Shamokin News-Dispatch from Shamokin, Pennsylvania on October 22, 1940 · 2
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Shamokin News-Dispatch from Shamokin, Pennsylvania · 2

Shamokin, Pennsylvania
Issue Date:
Tuesday, October 22, 1940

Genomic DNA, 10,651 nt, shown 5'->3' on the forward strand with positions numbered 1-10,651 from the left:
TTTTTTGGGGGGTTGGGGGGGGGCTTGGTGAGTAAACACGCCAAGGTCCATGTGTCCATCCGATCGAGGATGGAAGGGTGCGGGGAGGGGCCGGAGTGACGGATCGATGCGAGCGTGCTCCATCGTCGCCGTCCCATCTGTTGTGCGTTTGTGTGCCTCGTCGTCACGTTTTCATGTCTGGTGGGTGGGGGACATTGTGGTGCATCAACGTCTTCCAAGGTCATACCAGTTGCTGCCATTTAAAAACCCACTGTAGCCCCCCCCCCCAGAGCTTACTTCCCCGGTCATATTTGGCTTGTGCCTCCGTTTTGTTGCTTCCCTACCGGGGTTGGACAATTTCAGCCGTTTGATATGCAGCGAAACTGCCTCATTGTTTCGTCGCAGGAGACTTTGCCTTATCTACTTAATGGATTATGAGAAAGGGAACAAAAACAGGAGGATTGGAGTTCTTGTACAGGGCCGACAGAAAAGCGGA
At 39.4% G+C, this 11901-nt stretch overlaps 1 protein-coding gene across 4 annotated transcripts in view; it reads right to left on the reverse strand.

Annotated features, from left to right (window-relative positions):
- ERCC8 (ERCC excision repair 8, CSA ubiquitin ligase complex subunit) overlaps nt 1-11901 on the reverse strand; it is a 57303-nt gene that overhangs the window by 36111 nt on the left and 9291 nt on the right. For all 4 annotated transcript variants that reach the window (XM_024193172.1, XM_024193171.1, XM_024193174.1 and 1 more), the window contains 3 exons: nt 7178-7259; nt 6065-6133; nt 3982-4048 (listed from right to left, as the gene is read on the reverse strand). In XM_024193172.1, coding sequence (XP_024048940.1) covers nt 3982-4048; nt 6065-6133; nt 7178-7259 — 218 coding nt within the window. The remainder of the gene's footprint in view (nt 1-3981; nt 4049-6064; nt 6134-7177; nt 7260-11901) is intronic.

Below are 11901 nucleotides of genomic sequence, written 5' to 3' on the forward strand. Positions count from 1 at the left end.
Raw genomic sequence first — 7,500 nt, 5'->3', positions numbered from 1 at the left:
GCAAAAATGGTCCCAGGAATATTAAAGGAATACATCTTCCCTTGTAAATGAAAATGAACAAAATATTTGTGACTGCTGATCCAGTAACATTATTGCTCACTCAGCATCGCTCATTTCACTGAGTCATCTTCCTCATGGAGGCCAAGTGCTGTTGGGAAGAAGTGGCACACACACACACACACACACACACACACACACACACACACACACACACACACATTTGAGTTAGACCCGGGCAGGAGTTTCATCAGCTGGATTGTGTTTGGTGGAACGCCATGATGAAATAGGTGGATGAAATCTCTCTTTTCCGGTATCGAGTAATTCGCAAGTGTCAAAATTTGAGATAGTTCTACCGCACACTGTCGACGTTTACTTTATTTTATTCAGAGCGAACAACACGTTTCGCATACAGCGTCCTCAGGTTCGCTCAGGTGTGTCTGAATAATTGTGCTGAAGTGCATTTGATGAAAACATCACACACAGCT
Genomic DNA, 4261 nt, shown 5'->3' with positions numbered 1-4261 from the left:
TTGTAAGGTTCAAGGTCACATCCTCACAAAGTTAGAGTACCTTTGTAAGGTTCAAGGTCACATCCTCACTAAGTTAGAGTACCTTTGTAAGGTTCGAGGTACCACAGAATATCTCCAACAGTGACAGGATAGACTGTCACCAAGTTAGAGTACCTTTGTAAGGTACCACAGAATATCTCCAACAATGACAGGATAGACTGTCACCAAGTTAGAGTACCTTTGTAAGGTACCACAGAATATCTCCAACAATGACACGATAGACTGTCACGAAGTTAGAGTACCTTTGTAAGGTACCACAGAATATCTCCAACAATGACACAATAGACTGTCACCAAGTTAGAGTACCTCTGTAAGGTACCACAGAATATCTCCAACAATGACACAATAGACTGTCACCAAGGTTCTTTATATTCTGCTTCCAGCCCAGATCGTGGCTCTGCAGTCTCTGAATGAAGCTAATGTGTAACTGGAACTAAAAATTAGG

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PAGE WO SHAMOKIN NEWS-DISPATCH, SHAMOKIN, PA., TUESDAY, OCTOBER 22, 1940 BANK EMPLOYE IS HUNTED IN MDRDER CASE Shippensburg Man Missing Following Slaying of Aged Bachelor SHIPPENSBURG, Pa., Oct. 22 UF; State Motor Police teletype v.-ires today carried a call for apprehension of Calvin Rebok, 45, missing First National Bank teller, for questioning; in the brutal murder of Harry J. Hoover, 70-year-old retired farmer, at the request of Police Chief E. J. Hunter. Hunter said the appeal for appre hension of Rebok, father of three children, for questioning as a mur der suspect was made after ex amination of Hoover's safety deposit box at the bank which yielded evidence of a loan of "several hundred dollars" from the victim to the missing teller. This note, under its terms, was to "clear through . the bank" last Friday, October 18. the day coroner's surgeons believe the aged recluse was murdered, the police chief told the United Press. "We have witnesses," the officer said "who saw Rebok in the vicinity of Hoover's home about the time we believe the crime was committed." Hunter said a preliminary check of Hoover's business affairs indicated his belongings exceeded $40,-COO in value, including farm lands in Cumberland County. An earlier message today gave merely a description of Rebok, trusted employe of the bank, and of the black sedan in which he left for an unknown destination Saturday after mailing new $20 bills to creditors from Chambersburg. The message cited no charges. It requested Pittsburgh police especially to be on the lookout. Pittsburgh police reported a few-hours later the car was found in a garage fln First Avenue there. Garage attendants said the man who left the car there at 11:45 a. m. Saturday said he would return for it in a few hours. He failed to keep the promise. When word came that the missing teller's car was recovered, Shippensburg and state police were winnowing clues in the slaying of the elderly bachelor whose body, battered almost beyond recognition, was found late yesterday on the littered kitchen floor of the seven-room house he occupied alone here. An autopsy revealed the death occurred probably early Friday. A head wound inflicted by a 32-ca'liber copper-jacketed bullet was discovered by Dr. Edward A. Haegele, Cumberland County coroner. Police found $84 in pockets of the victim's tiothes. The house, bought by Hoover three years ago, had been ransacked. It could not be determined immediately whether anything was taken from the house. Police Chief Hunter entered the shade-drawn kitchen late yesterday and discovered the body, swathed in newspapers and circulars, after Mr. and Mrs. John R. Warren, neighbors of Hoover, reported having seen no lights in the house since the elderly man ate his Friday evening meal. Overturned chairs, spilled boxes and general disarray of the kitchen indicated to police a violent struggle preceded the murder. Otner rooms of the house had been ransacked. A horse blanket covered the kitchen door pane. The body was found near the coal stove Hoover used to cook meals and heat the kitchen. The Warrens reported the kitchen windowshades, usually up, were drawn early Saturday morning. Police were unable to discover immediately whether Hoover's as sailant took any cash or valuables from the house. Townspeople knew little about Hoover, except that he weignea aoout aou pounds, rode a bicycle, carried a market basket to stores almost daily and bought the home three years ago after spend ing several years in the west. The impression prevailed that he was in comfortable financial circumstances . me oniy Known survivor is a nephew, John Hoover, of Hollywood, Cal. Personal and Social Events All communications addressed to this column must bear the names and addresses of tbe senders, otherwise they will not be published. Mr. and Mrs. Frank Salvadore entertained at a birthday party over the week-end in honor of their daughter, Stella Salvadore, who observed her eleventh birthday. Guests enjoyed games and singing. Those present were Verna Strick, Joseph Strick, Frank Salvadore, Nancy Rummel, Anna Salvadore, Jean Salvadore, Tommy Salvadore, Viola Salvadore, Nancy Shumock. 'Florence Mirarck, Mary Shade," "Sis" Shade, Betty Heim, Mrs. Mary Costella and Kitty Strick. A belated wedding dinner was held last evening in honor of Mr. and Mrs. Patrick Brennan, at Elys-burg, by a number of close friends of Mrs. Brennan. who was formerly Miss Betty Rakoskie. The couple was married on August 12 and Mrs. Brennan was presented last evening with a silver tray, an electric percolator, and a cream pitcher and sugar bowl to match. Followins the dinner, cards were played and prizes awarded to Miss McHale, Mrs. Kachelries and Miss Rogers. Those present were Mrs. Brennan. Agnes Gedman, Marie Kleman. Kathryn McHale, Mrs. George Hand, Marjorie Ryan, Lillian Tiley. Mildred Rogers, Emma Stine, Mrs. Robert Kachelries, Margaret Conbeer and Kathryn McCoy. KULPMONT MAN IN COUNTY JAIL Miner Denies He Disobeyed Court Order Against Mining REV. PAUL BAER IS RETURNED TO LOCAL CHURCH Pastor of Mennonite Church Will Begin 6th Year in Shamokin ANTHRACITE GROUP CONFERS IN PHILA, Stephen Naggy, Kulpmont miner, who disobeyed an order made last week by Judge Herbert W. Cummings, restraining bootleg miners from operating on lands of th; Susquehanna Collieries Company near Kulpmont, was lodged in the coustv jail last night by Deputy She:: Norman Staller on a bench warrant issued by Judge Cummlngs. Staler found Naggy in his home, and when arrested to be taken to jail, the accused miner denied he was engaged in actual mining. He claimed he was merely removing his equipment following warning by the court of imprisonment for violations of an injunction made permanent early this year. Judge Cummings was notified this morning of the apprehension and imprisonment of the Kulpmont miner, and indicated he will hold Naggy in jail until Thursday after noon, when he will call him into court. Attorney Richard H. Klein, counsel for the Susquehanna Collieries Company, conferred with Judge Cummings this morning and after the conference he announced he had asked the court to be lenient with Naggy. The attorney said, however, that company officers warned Naggy of the court order when they found him removing coal from an airway, and these same officers said the accused miner had not even started to remove his mining equipment from the restricted area. PHILADELPHIA, Oct. 22 (U.R) The Anthracite Industry's Commit tee of 12 met today at the office of Ralph E. Taggart, president of the Philadelphia & Reading Coal & Iron Company. The meeting, convened behind closed doors, presumably was called to discuss threats to break the alio cation agreement cf the industry. P. & R. officials said the outcome of the meeting would be announced immediately following its adjourn ment. DAMAGE CASE ENDS ABRUPTLY Cummings Terminates Ac tion Brought by Region Couple Arrest Made In C. T. Theft ELDERLY LOCUST GAP WOMAN DIES ; Mrs. Agnes Coniff, elderly resident of Locust Gap, died yesterday following an illness of several months. The deceased was a pioneer of her home community and was the widow of Hubert Coniff, who died a number of years ago. Surviving are two children, Mrs. John Coyle and Francis Coniff. both of Locust Gap. The funeral will be held Wednesday morning at 8:30 with mass of requiem in St. Joseph's Church. Burial will be in the parish cemetery. Shamokin Township Man Held on Charge of Stealing Mine Pump Working Time at the Collieries The following collieries are scheduled to work tomorrow. TREVORTON COLLIER! TROUT RUN GLEN BURN (Cameron) COLONIAL MIDVALLEY HICKORY SWAMP SLOPE ALASKA RELIANCE LOCUST GAP POTTS LOCUST SUMMIT (Full Breaker One Shift) MAPLE HILL ST. NICHOLAS (Full breaker, two shifts) MAiiANor cm SUFFOLK KNICKERBOCKER ENTERPRISE STRIPPINGS TUNNEL EXTENSION STRIPING S Charles Cole, 41, of Shamokin Township, was arrested last evening by Pennsylvania Motor Policeman John Hochreiter and Constable Hal Feese on charges of larceny involving theft of a mine pump owned by William Delaney, 1640 West Walnut Street. The pump was removed from an independent mine operated by Delaney in the Edgewood section of Zerbe Township on September 22. Pennsylvania Motor Police were notified of the theft and an investigation led to suspicion against Cole and several other miners, who were working in a bootleg hole near the Delaney mine. A search warrant was issued and the stolen pump was recovered at the Cole home, police said. Cole ad mitted the theft and implicated several other men. Justice of the Peace Harric O. Renninger held a hearing last evening, and Cole posted bail In the sum of $500 for a court hearing. Harry Slenker, Shamokin Township, and Harry Zeiser, Shamokin Township, were implicated by Cole and they, too, were ordered to post bail in the sum of $500. Pennsylvania Motor Police are continuing their investigation to learn if any others were connected with the actual theft of the mine pump. FRACKVILLE WOMAN CLAIMED BY DEATH Rev. Paul E. Baer, pastor of the local Mennonite Brethren in Christ Church, has been returned to that post for the sixth consecutive year, it was announced here this morning. The return of Rev. Baer was effected at the fifty-seventh annual conference of the Mennonite Church at Easton on the week-end. George John, delegate from the local church to the Easton conference, reported progress in the congregational activities here and, on behalf of the Shamokin church members, asked for the return of Rev. Baer. Mr. John was affiliated with the quarterly conference records, stationing, boundary and appropriating committees at the conference. Rev. Baer reported to the conference body that revival meetings held by the local church during the past year were highly successful; that a number of persons were converted and added to the church rolls. He also pointed out that the church's financial condition is favorable despite poor working conditions in the community, and that the local congregation gave almost $500 to missions and paid $500 on the church debt. Church receipts of the fiscal year, consisting entirely of free will offerings, totaled more than $4,000, the pastor revealed. Plans have been made for another Mennonite camn meeting at Edge-wood Park grove next August, and Rev. Baer was reelected secretary of the camp. The Easton District Sunday School Convention will be held at Scranton in May, and the local pastor was named to serve as chairman of that meeting. A reception will be held for the local minister in connection with worship services in the church next Sunday morning. George John will have charge of the reception. Students Hear Talk on Crime The suit of Charles and Amy Krause, of Brewery Curve, near Tharptown, against Northumber land County, in which they sought to recover for damages to their property through the building of the new state highway past their suburban home, was non-suited by Judge Herbert W. Cummings late yesterday afternoon. It was on motion of County Solicitor Carl Rice that the action had been brought after the expiration of the statute of limitations tJB.1 the court ordered the suit thrown out. County witnesses testified that the new highway past the Krause home was constructed in 1928, and that the suit for damages was not brought until more than six years later State laws require that damage claims following highway construction must be entered within six years after the work has been completed. Further evidence way given that the damage to the Krause property was caused by state highway main tenance forces after the road was completed and was not done during construction work. In 1937 the Krauses pressed for damages, and a board of view awarded $1,200. The county com missioners held the award was excessive and appealed the award to court. During the last term of civil court counsel for the plaintiffs and county asked continuance of the trial until yesterday, agreeing at the time to proceed without jury. Attorney for the Krauses indicated possibility of an appeal. Leasing of Mine Will End Strike Stevens Coal Company Takes Over Operation of Jeanesville Colliery PASTORS CLOSE DISCUSSIONS AT LOCALCHURCH Methodist Ministers of Sunbury District Conclude Seminar A seminar of Methodist ministers of the Sunbury district concluded a two-day session this afternoon at Lincoln Street Methodist Church, after papers were presented by members of the district clergy on the aims and purposes of the world Christian Movement, followed by general discussion of the topics under consideration. The ministerial seminar was con ducted under the supervision of Rev. F. L. Henninger, district superintendent, with Rev. E. C. Moore, D. D., of Rockwell Center, Long Island, N. Y., serving as adviser of the general assembly of 60 Methodist pastors attending the seminar Three sessions were held yesterday, starting at 9:30 and closing at 10:00 last evening. Final adjourn ment was announced at 4:00 this afternoon. Basis of discussion of the seminar was the papers and findings of the International Missionary Council at Madras, India, held during the Christmas season of 1938. Subjects presented In the International Council reports and discussed at the two-day meeting were as follows: The Authority of the Faith; The Growing Church; Evangelism; The Inner Life of the Church; The Economic Basis of the Church, and The Church and the State. DEATrTCLAIMS THEATREOWNER J. W. Zotkiewicz Expires After Illness of Several Months OHASHI CITES U. S. AS ENEMY OF NIPPONESE Japanese Official Defends Axis Alliance in Radio Speech Former Criminal Addresses Pupils in Two Local High Schools A. W. Dittmore, national police instructor, yesterday addressed the student bodies of ShamoKin and Coal Township High Schools, stressing the punishments and suffering which criminals must undergo. Dittmore, a former criminal who has lectured before more than 1,000 police departments and penitentiaries, addressed boys In one group and girls in another. Tire great odds against participants in all rackets were pointed out to the male students, and the severe punishment dealt to criminal offenders was described in detail. The speaker advised girls of the schools agaimt accepting rides or gifts from mm they do not know, and also told them to definitely identify the source of any advertisement of jobs for girls before applying for those jobs. Dittmore also addressed students of Mount Carmel and Kulpmont High Schools. FLOCKS OF GEESE, DUCK HEAD SOUTH Stricken with an acute heart attack while returning to her home after viewing an exciting motion picture, Mrs. Laura Conk, of Frack-ville, formerly of Centralia. died in the home of a neighbor into which she was carried when she collansed. She was dead when a physician arrived at the scene. , Mrs. Cook, the former Laura Troutman, of Centralia, was a resident of Homestead, near Pittsburgh, until five months ago, when she took up residence with her daughter, Mrs. Harry Eckersley, who accompanied her when stricken. Three daughters and several brothers and sisters survive. Hundreds of wild geese and duck are wending their way southward over this area, indicative of the coming of severe cold weather, according to observers. During yesterday afternoon great wedges of wild geee were seen flying over the western section of Coal Township, and during the day smaller groups of wild ducks quacked and screamed as they, too, went south over this locality. Persons who visited cottages along the Susquehanna River and Penn's Creek over the past weekend reported great numbers of ducks disporting on the streams, seemingly cognizant of the fact that guns of hunters would be silent because of Sunday. LOCAL ROTARY CLUB HEARS TIMELY TALK Lieutenant Robert R. Munn, Chemical Warfare Reserve, United States Army, was guest speaker last evening at the weekly meting of Shamokin Rotary Club in Hotel Graemar. The young Army officer fpoke on the subject of "Importance of Chemistry in Modern Warfare." Members of Shamokin Rotary Club will join with the Ashland Rotary Club on Wednesday evening in observance of Ladies' Night, at Hotel Leoper. Danny Litwhiler, rookie outfielder of the Philadelphia National League, will be a guest speaker. Dr. K. H Nelson, Bloonu-burg, will also speak. President Hugh V Brown, of District No. 7, United Mine Workers of America, yesterday announced that the leasing by the Stevens Coal Company, of which George H. Jones, Shamokin, is president and general manager, of the Jeanesville Colliery of the Lehigh Valley Coal Company, will terminate a strike under way at that colliery since September 25. In connection with the announcement, President Brown said work will be resumed as soon as officials of the Stevens Coal Company haVe the colliery in readiness. It is expected work will be resumed this week. Employes cf Jeanesville Colliery went on strike when they claimed the Lehigh Valley Company was ruining the colliery by "hog mining" stripping the area for quick profits while abandoning underground improvement schedules. The lease to the Stevens Company, Brown said, was approved by him in behalf the union and is for a period of 10 years. A satisfactory understanding on development work was reached between the union official and the Stevens Company before the lease was negotiated last Saturday afternoon. Funerals AARON R. REPPARD Funeral services for Aaron R. Reppard. 814 North Sixth Street, were held this afternoon at 2:00 with Rev. H. J. Behney, former pastor of the First United Brethren Church ,ln charge. Burial was In the Odd Fellows' Cemetery. LOUIS MATI.IASICH Louis Matijasich, 240 South Sixth Street, motor car crash victim, was buried this afternoon with services at the home of his father-in-law. Edgar J. Geist, in charge of Rev. E. E. Enders, pastor of Grace Lutheran Church. Burial was in the Odd Fellows' Cemetery. JOHN BROKUS Funeral services for John Brokus, who met death in an automobile crash on the Shamokin-Sunbury highway, were held this morning from St. Michael's Church. Burial was In the parish cemetery. REGION NATIVE IS FATALLY INJURED Thomas Hawke, 74. of Prospect Park, near Philadelphia, formerly of Mount Carmel and Green Ridge, was fatally injured when he was run down by an automobile as he started to cross a street near his home. James P. Brown. Philadelphia, driver of the death-dealing car, was arrested and charged with manslaughter. Hawke resided for some years at Mount Carmel. from which place he moved to Green Ridge, where he continued residence until he retired several years ago and moved to the Philadelphia suburb. He is survived by his widow, two sons and three daughters. John W. Zotkiewicz, 70, promi nently known Mount Carmel and Kulpmont business man and theatre owner, father of Walter Zotkiewicz, of 1252 Pulaski Avenue, Shamokin, died late yesterday after noon at his home, 233 West Fifth Street, Mount Carmel, following an illness of several months. Zotkiewicz at the time of his death was the major owner and manager of the Imperial Theatre, Kulpmont. He was a pioneer of the motion picture industry, having es tablished the Arcade Theatre, Mount Carmel, many years ago. Prior to that time he was engaged for nearly 50 years as a cigar manufacturer and later as a beer distributor at Mount Carmel. He was one of the founders of the Liberty State Bank of his home community and served as a director for many years. Surviving are his widow and two children, Walter, of Shamokin, and Mrs. Joseph Rucinski of Williams- port, together with two grandchildren. The funeral will be held Thursday morning at 9:00 with mass of requiem in St. Joseph's Church, Mount Carmel. of which he was cne of the oldest members. Burial will be in the parish cemetery. JEWS WILL ATTEND SPECIAL SERVICES TOKYO, Oct. 22 (U.R) American and European "imperialistic powers which support Generalissimo Chiang Kai-shek's Chinese government at Chungking are Japan's real enemies, Chuichl Ohashi, vice-minister for foreign affairs, said in a radio speech today. Discussing the "present world situation and Japan" Ohashi said that events since Japan signed her military alliance with Germany and Italy have demonstrated to the Japanese people the distinction between their friends and enemies. These events include extension of new American credit to China and British action in reopening the Burma supply route to Chungking. Ohashi said that the German-Italian-Japanese alliance aims merely at non-expansion of present wars and the construction of new orders through German, Italian and Japanese cooperation for establishment of a permanent,, just world peace. He said, however, that some foreign countries had been greatly shocked and concerned by the Ber lin alliance. By contrast, he said, all is quiet in Japan. "This is not an indication of fear of foreign powers but an indication of Japan's course domestically, diplomatically and militarily," Ohashi said. "This course has been set by the alliance and our people no longer need to wander in the dark. They are grimly determined to push our policies." Ohashi said there is no doubt that even the Chinese people have realized that China has been exploited by European and American imperialistic powers. He said, however, that Chiang Kai-shek is making an effort "to save face" and accordingly still is stubbornly resisting Japan, hoping for Soviet-Japanese and Soviet-American wars. The present offers the "greatest chance for Asiatic races to effect restoration," Ohashi said. Earlier it was reported that Japan. Germany and Italy have nearly completed plans to form permanent joint commissions, military and economic, to put teeth into their alliance. 'Sports Dictator' Henceforth French sport will be strictly amateur, under decree issued by Jean Borotra, above, former international tennis star who is now "sports dictator" of the Vichy regime. Foreign pros will be bamed, but native ones may become "amateurs"' if they have jobs outside of athletics. WIFE OF FORMER POSTMASTER DIES Observance of the last days of the Jewish Festival of Thanksgiving, known as "Rejoicing in the Law," .will be marked at special services beginning tomorrow evening in B'Nai Israel Synagogue, East Sunbury Street, it was announced this morning by Rabbi Samuel I. Zakuto, pastor. Last Days of the Thanksgiving Festival are observed by completion of the cycle of reading from the Bible, and a new cycle is started in the synagogue with the reading of the first chapter of Genesis. Rabbi Zakuto has announced that special services will be held in the synagogue at 5:30 tomorrow evening and 9:30 Thursday morning. The observance will continue with other services through Friday. COAL RUN GIRL AND SHAMOKIN MAN WED Evan J. Jones, Shamokin. and Miss. Gertrude I. Harris, Coal Run, were married at 4:00 yesterday afternoon in the Methodist Church at Arbutus, Md. Rev. Elmer C. Klmmel, pastor, officiated. The couple was unattended. The bride, daughter of Mrs. Rebecca Harris, Coal Run, and a teacher in the Coal Township Mc-Kinley School, was attired In a soldier blue dress with maroon accessories. She carried a bouquet of orange blossoms and sweetheart roses. The bridegroom Is a son of Matthew Jones, 110 South Market Street. A receptioif was held after the ceremony at the home of Mr. and Mrs. Harry Roper, Sulphur Springs Road, Arbutus, relatives of the bride. BROTHER OF LOCAL RESIDENT EXPIRES Michael F. Hanley, of Lost Creek, brother of Frank Hanley, Shamokin, died in his home following an illness of several months. The deceased was a son of the late Mr. and Mrs. John Hanley, pioneer settlers of Lost Creek and was one of that town's best known residents. Surviving are his widow, two sons, five daughters, three sisters and two brothers. Tire funeral will be held Wednesday morning at 10:00 in St. Magdalen's Church at Lost Creek. Burial will be in Annunciation Cemetery, Shenandoah. Mrs. Catherine Neal, 85, widow of the late Lewis Neal, former postmaster at Mount Carmel, died Sunday night at midnight at her home in Selinsgrove, following a gradual decline in health due to advanced years. The deceased was born at Mount Carmel, August 9, 1855, daughter ot Abraham and Sarah Lerch, pioneer settlers of Mount Carmel, and has been residing at Selinsirove following the death of her husband. Mr. Neal operated a hotel on Oak Street during the early settlement period and also held the position of post master. - Mrs. Catherine Neal is survived by one sister, Mrs. William Ammer-man, of Shamokin, and several nieces and nephews. Services will be held at the late residence m Selinsgrove Thursday afternoon at 1:30, with Rev. Barton, pastor of the Methodist Church, Sunbury, officiating. Following the services, the funeral cortege will proceed to Mount Carmel for burial. CHURCH WOMEN PLAN MEETING Catholic Organization Will Hold Annual Convention at Detroit Outstanding speakers, members of the hierarchy and clergy, spiritual directors and a wide representation from diocesan councils throughout the United States will be present at the twentieth convention of National Council of Catholic Women to be held in Detroit, Mich., October 26 to 30. Among the outstanding speakers will be the Most Rev. Joseph M. Cor-rigan, bishop of Bilta and rector of the Catholic University of America, and the Right Rev. Msgr. Fulton J. Sheen, also of the Catholic University. Among the diocesan spiritual directors who plan to attend is Rev. John A. Maguire of the Harnsburg diocese. Mrs. Rcbert A. Angelo, diocesan president, will represent the wemen of the Harrisburg diocese. Others who will attend are: Mrs. J. P. Gallagher, Mrs. Herbert Lucas, Harrisburg; Mrs. William Jaco-by, Miss Mary Donohoe, Mount Carmel; Miss Mary Weaver, Littlestown, and Mrs. Henry Wolf, York. WARNING SOUNDED BY UNION LEADER a, mm 9 w m w mm w w WWW PHILADELPHIA FIRM AWARDED COUNTYBONDS Commissioners Dispose of Documents at Unusually Low Rate RELATIVE OF LOCAL RESIDENTS EXPIRES Miss Emma Straw, Brooklyn, N. Y., relative of local residents, died at her apartment in Brooklyn from the effects of a stroke she suffered a week ago. Miss Straw was a sister of the late Hattie E. (Straw) Lentz. Coal Township, who died 11 months ago. The death of Miss Straw is the third to occur in the family within 14 months, as her mother died in 1939. The deceased. 65. was born In Car-bondale. Surviving are two brothers: Roy. of Selinsgrove, and William, Philadelphia; two sisters, Mrs. Samuel Singly, of New Jersey, and Mrs. Raymond Job, of Philadelphia, and a number of nephews and nieces. The body of Miss Straw will be brought to Shamokin tomorrow, and funeral services will be held In Mount Carmel Cemetery chapel at 2:30 Thursday afternoon. Burial will be in that cemetery. Michael J. Kosik, president of Dis trict No. 1, United Mine Workers of America, told a group of operators of that district that unless they provide compensation for all workers by November 1, work will be suspended at all collieries not providing the required legal benefits. The meeting was called for the purpose of endeavoring to have all operators agree to abide by the tonnage allocation system in general use throughout the Anthracite industry. It was charged that many of the Independent operators in the Scranton district have been breaking the agreement . by producing more coal than allocated them by the Anthracite Emergency Commission. In addressing the group President Kosik said the tonnage plan was generally satisfactory to the union where it is obeyed, and indicated a willingness of the United Mine Workers to continue under the plan. AXIS PRESSURE ON BALKANS INCREASED Northumberland County Commissioners yesterday afternoon disposed of a bond issue of $105,000 to Blair & Company, Philadelphia Investment brokers, at their bid of one and one-quarter per cent interest, the lowest rate of interest ever bid on a county bond issue. The next lowest rate on record was two and one-quarter per cent, although the commissioners have made short term loans as low as three-fourths of one per cent. There were six bidders for th 105-$1,000 bonds which mature A nine years. Interest will begin on thTT bonds November 15. Leavens & Leader, Shamokin investment brokers, were among the low bidders, having bid one and one-half per cent for the entire bond issue. The bond issue will be used to pay the judgment against Northumberland County in Middle District Federal Court growing out of the voting machine muddle. Under the terms of the agreement with the Commercial Credit Company, of Baltimore, Md., holders of the judgment as successors to the Poole En gineering Company, of Baltimore, Md., manufacturers of the 77 voting machines purchased by the county, the commissioners agreed to settle the judgment on or before December 1. The verdict against the county was for $120,000 with interest and costs. Conferences with the attorneys for the- Commercial Credit Company were successful in nego tiating an agreement under which the banking concern agreed to accept $105,000 in full settlement rather than prolonging legal processes through successive appeals" to higher courts. The 77 voting machines made the basis of the suit were purchased by the county after the voters of Shamokin, Mount Carmel, Sunbury and Northumberland voted in 1931 for the adoption of voting machines to replace papew ballots at elections. Tire machintO proved defective and the county commissioners refused to pay for them. Suit followed and was transferred to the Middle District Federal Court from the Northumberland County court after the Commercial Credit Company took over the accounts of the defunct Poole Engineering Company, the builders of the voting devices. The judgment against the county came after a jury in Federal Court at Lewisburg held that Northumberland County authorities had erred in placing the defective machines in storage instead of shipping them back to the manufacturers and when the case was appealed, Federal Judge Albert W. Johnson sustained the verdict, after which arrangements for settlement of the judgment were reached, with the commissioners electing to Issue bonds over a period of nine years instead of a sharp increase in tax rates to meet the heavy Judgment. CAR STOLEN FROM E. WATER STREET Robert Roshon, R. D. No. 5, Danville, solicited the aid of borough police at i:30 this morning In an effort to locate a car he had parked on East Water Street last evening. Search for the stolen machine was handicapped by the fact that the rural resident did not know the 11 Q The machine is owned by a neighbor, Roshon told police, and had been borrowed to make an evening trip to this city. ISTANBUL, Turkey, Oct. 22 (U.R) The official radio commentator at Ankara said today that the Axis powers "are increasing pressure on the Balkan countries." The radio commentator said that the situation was regarded as "very grave in this region." Statements from German and Italian commentators were cited in connection with Axis charges that Great Britain is trying to "push certain countries into war." But, the commentator added, "it is the Axis themselves who are increasing pressure on the Balkan countries." Soviet Russia, It was added. Is "following the most prudent policy" regarding developments in the Balkans and the Near East. UP WITH w COAL This dependable coal dirt-free and practically ash-free will keep your home temperature at a constant, healthful, comfortable level all winter long. SUSQUEHANNA COLLIERIES CO. PHONE 770 INTRODUCING AN EXCLUSIVE NEW IDEA The Symbol of ovc Wedding Ring with band-carved design that signals the message I LOVE "U aoa a 14 kl. yellow gold 1750 For the bride, the" newest and smartest of wedding rings! Exquisitely created in rich gold with finely carved for-gct-mc-notg as dots" and raised bars as "dashes" to form the message, "I love you", in international telegraph code. The Symbol of Love Wedding Ring comes in three widths and three reasonable prices (with matching engagement ring). Let us show you this exclusive new ring design today I I'ricod from $12.50 to $17.50. Protected by De. Pat. 118031 RRL K.BDYER THE RELIABLE JEWELER Q3S WEST ARCH ST. PHONE 109) iHAMOKIH .PA.